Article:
Germany officially in recession
People walk by a sign in a store window in Berlin, Germany that reads: "Branch Store Closing, up to 50% Liquidation Sale"
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Steve Chiotakis: Germany is reeling from some sobering numbers, and officially now, it's in recession. Here's Kyle James in Berlin.
Kyle James: Germany has long prided itself on being the world's export champion. But its dependence on foreign markets is a big reason the economy has gone into the red. That's according to Jurgen Matthes, a senior economist at the Cologne Institute for Economic Research.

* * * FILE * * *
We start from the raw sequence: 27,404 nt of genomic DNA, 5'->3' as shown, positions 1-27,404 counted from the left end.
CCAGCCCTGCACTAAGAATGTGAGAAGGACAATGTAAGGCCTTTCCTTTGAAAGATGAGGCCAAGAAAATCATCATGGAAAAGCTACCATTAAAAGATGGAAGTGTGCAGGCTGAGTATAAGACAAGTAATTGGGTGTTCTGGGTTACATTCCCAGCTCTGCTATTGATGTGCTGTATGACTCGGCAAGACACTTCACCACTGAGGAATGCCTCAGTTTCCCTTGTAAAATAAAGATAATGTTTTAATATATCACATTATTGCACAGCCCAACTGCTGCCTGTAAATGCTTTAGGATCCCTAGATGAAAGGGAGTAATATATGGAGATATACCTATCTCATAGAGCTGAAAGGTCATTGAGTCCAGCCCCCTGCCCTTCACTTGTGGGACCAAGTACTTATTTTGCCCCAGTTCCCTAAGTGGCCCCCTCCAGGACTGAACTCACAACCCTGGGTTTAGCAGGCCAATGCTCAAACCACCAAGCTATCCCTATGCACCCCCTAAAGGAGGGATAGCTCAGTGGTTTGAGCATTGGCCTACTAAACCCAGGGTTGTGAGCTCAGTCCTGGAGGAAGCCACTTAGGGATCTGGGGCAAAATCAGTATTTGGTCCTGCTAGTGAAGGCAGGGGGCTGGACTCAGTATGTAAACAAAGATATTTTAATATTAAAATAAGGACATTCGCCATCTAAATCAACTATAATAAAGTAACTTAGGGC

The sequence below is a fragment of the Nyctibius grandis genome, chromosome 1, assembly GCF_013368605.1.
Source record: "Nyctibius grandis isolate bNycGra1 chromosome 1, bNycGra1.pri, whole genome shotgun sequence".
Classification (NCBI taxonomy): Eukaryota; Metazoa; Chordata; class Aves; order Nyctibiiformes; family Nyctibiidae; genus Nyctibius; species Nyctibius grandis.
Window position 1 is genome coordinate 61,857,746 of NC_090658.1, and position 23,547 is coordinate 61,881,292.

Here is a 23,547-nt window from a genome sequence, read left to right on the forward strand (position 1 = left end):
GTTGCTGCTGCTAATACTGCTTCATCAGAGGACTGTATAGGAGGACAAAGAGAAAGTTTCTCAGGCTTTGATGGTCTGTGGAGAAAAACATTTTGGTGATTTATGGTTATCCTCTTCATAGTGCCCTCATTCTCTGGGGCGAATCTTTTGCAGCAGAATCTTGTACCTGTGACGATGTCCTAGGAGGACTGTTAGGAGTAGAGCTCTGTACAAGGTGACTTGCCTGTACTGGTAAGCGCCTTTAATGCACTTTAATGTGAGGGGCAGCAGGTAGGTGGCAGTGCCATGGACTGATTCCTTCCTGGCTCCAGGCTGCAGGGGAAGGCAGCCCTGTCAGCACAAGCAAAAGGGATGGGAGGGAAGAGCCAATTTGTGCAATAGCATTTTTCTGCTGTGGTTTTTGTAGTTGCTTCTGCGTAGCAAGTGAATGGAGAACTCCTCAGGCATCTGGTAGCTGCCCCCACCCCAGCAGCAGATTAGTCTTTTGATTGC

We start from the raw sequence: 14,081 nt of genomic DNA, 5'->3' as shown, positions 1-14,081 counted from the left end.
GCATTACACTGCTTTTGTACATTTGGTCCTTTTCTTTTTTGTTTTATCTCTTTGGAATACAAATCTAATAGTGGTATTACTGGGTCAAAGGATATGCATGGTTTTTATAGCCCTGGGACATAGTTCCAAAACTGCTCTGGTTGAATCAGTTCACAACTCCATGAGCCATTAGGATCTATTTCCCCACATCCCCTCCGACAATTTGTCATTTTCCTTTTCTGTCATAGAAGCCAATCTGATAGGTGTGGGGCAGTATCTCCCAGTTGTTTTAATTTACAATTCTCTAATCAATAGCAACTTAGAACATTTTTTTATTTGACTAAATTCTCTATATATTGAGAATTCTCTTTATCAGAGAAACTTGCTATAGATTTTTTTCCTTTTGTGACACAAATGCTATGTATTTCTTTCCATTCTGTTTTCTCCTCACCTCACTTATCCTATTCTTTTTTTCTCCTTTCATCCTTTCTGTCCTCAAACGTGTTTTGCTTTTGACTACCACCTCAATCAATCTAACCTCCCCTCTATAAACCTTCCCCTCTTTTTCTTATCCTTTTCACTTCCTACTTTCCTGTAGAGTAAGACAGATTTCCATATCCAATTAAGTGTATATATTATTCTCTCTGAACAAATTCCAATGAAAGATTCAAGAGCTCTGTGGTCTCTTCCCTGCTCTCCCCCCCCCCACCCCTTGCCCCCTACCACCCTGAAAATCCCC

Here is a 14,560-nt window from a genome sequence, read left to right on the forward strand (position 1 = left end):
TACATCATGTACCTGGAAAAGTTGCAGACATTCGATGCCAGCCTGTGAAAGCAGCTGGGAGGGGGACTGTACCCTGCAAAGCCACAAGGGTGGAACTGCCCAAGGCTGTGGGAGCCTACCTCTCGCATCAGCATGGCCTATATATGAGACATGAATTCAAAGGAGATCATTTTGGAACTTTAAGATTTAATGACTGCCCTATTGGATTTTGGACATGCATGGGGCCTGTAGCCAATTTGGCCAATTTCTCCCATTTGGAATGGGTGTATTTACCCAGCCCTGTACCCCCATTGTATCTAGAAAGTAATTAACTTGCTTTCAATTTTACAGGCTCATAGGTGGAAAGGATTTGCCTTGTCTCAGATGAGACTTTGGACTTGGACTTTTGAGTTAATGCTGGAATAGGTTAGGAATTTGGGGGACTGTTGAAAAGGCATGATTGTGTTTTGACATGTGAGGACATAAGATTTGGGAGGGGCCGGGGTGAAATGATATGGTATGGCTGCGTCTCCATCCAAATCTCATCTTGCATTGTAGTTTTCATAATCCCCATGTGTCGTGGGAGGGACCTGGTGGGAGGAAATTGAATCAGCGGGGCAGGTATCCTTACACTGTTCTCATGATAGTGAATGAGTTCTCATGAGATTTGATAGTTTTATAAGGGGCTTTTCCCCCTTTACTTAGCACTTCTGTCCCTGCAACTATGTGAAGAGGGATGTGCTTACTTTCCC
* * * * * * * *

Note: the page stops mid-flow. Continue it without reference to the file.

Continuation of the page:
Jurgen Matthes: Our export ratio in GDP is close to 50 percent, much larger than compared to Japan or to the U.S. And so when the world economy gets into problems, Germany's export gets into problems, and that's what we see now.
German engineering giant Siemens has announced thousands of layoffs. At the same time, car makers from Opel to BMW are cutting back on production.
Next year doesn't look much better. A panel of top economic advisors yesterday predicted zero growth in 2009 and higher unemployment. They called on the government to spend more than $60 billion to help the country weather the storm.
In Berlin, I'm Kyle James for Marketplace.